Home // Cloud // Business Strategy Goals

Business Strategy Goals

“Management by objective works – if you know the objectives. Ninety percent of the time you don’t.” – Peter Drucker

 Now that you have your mission, vision and values for the company, it is time to set your company goals.  A goal is a measurable outcome over a specific period of time that is realistic and in alignment with the organization’s mission, vision and values.  Goals are set and then strategic initiatives are identified which will be required to accomplish the goal.  Employees can ensure that their day-to-day activities are in support of the company goals. 

In addition, employees are motivated by goals and goal achievement, and they wish to know that their work matters and will make a difference.  This is the case when goals are set and communicated, and their activities are in alignment with the company goals.

 Business goals should be:

  • Time bound – goals should be set with a timeframe for achievement in mind.  They can be set for one or more time periods (i.e. 12 months, 2-3 years or 5 years +), and linked together.   Goals expressed for time periods under 12 months, are generally considered to be business objectives or targets and will be part of a business plan 
  • Formulated to achieve the company’s vision and mission
  • Easily understood, clear and concise, but can also be broad in scope
  • Realistic and achievable, given the company’s resources
  • Measurable, so  they can be tracked and judged whether they have been achieved
  • Meaningful in that achievement of the goals will make a considerable difference to the company.  It is best therefore those goals are outcomes focused versus input driven.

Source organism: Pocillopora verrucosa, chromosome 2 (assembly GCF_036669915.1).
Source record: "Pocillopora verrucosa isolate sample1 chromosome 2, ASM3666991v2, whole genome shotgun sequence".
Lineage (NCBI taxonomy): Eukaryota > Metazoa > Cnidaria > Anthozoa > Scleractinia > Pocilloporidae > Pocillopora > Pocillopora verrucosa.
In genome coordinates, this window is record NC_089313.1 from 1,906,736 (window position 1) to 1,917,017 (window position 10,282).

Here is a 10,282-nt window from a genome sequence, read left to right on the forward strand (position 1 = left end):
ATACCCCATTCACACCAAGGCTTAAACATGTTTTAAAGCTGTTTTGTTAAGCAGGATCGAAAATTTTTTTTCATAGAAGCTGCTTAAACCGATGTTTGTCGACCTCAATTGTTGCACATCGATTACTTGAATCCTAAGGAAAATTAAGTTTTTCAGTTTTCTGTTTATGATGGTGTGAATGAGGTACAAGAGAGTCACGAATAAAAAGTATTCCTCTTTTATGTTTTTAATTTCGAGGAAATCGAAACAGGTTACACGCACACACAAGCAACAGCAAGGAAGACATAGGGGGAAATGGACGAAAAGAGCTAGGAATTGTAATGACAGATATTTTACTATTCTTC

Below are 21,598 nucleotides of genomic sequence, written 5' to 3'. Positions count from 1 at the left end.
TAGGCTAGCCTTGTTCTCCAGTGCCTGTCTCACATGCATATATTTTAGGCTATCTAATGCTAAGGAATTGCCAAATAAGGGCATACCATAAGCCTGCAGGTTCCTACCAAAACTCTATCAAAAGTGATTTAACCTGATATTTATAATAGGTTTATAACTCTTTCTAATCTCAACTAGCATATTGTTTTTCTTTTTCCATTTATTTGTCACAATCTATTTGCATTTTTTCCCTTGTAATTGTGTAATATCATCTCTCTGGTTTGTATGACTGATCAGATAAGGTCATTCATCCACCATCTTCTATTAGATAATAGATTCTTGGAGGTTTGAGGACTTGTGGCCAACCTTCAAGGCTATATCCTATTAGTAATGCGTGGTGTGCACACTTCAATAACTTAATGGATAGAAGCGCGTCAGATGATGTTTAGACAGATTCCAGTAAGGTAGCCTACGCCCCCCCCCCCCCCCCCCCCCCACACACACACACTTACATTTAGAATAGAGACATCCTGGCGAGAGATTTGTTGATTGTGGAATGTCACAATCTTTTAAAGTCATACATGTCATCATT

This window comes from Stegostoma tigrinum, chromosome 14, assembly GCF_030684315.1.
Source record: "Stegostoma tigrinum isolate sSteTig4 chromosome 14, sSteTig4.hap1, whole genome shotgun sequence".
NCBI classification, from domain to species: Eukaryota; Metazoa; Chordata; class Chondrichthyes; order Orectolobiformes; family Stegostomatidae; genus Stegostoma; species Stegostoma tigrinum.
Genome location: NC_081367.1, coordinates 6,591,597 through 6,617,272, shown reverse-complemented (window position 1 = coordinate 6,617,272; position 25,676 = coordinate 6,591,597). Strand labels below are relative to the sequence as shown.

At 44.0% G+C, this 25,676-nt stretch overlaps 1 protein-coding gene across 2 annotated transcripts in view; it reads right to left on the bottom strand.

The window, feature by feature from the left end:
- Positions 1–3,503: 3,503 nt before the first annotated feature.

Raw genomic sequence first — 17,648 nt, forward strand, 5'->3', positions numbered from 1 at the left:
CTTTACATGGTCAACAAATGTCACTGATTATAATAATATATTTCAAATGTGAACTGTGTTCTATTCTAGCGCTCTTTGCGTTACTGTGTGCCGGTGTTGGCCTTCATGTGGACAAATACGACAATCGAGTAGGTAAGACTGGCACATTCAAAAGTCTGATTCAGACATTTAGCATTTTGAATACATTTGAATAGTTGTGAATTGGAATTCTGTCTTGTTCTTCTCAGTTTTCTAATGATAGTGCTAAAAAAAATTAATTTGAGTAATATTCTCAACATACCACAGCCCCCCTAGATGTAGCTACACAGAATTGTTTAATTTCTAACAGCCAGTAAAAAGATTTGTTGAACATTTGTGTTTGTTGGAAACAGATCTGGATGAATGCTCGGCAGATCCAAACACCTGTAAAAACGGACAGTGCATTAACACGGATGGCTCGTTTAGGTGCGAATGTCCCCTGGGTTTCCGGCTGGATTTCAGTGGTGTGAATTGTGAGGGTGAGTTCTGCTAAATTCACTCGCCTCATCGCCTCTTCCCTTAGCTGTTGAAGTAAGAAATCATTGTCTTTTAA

Goal  characteristics above are from Small Business NSW. 

The following organizational areas require goals to be set in order to accomplish the overall company mission.

  • Financial Goals.  The most important goals for the company outline the financial targets over the business strategy time period.  All other goals in other areas must support these goals.
  • Customer Goals.  The required customer goals which will result in the necessary sales to accomplish the financial goals.
  • Products & Services Goals.   The goals for delivery and support of the product/services which will result in the necessary sales to accomplish the financial goals.
  • Partner Goals.  Goals for the strategic partnerships which will deliver the required product/services or customer results.
  • Employee Goals.  Goals for the required employee training, development, productivity increases and retention needed to support delivery of the organizational goals.
  • Internal Goals.   Goals for internal systems efficiency improvements which will enable the organization to deliver on the outlined customer and product/service goals.
  • Community Goals.   Goals that focus on giving back to the community, volunteering, philanthropy, engaging local businesses, and/or protecting our planet and natural resources.

Financial, Customer, Products/Services and Partner goals outline for the business “what you do”.  Employee, Internal and Community goals outline “how you do it”.  Depending on your business, you could have other major areas of the business that require more emphasis, so you would include them at this level, or you may wish to de-emphasize one of these areas (e.g. Partners) at is not at this high level of strategic importance required to accomplish your company’s mission.

Usually 2-4 goals in each area are sufficient to outline what the organization needs to accomplish.  Remember that business units and departments will break this down further with goals in their particular areas that support the strategy goals.

Business Strategy Sample

< Values

> Financial Goals

Posted in Cloud, Introduction

Leave a Reply

Your email address will not be published. Required fields are marked *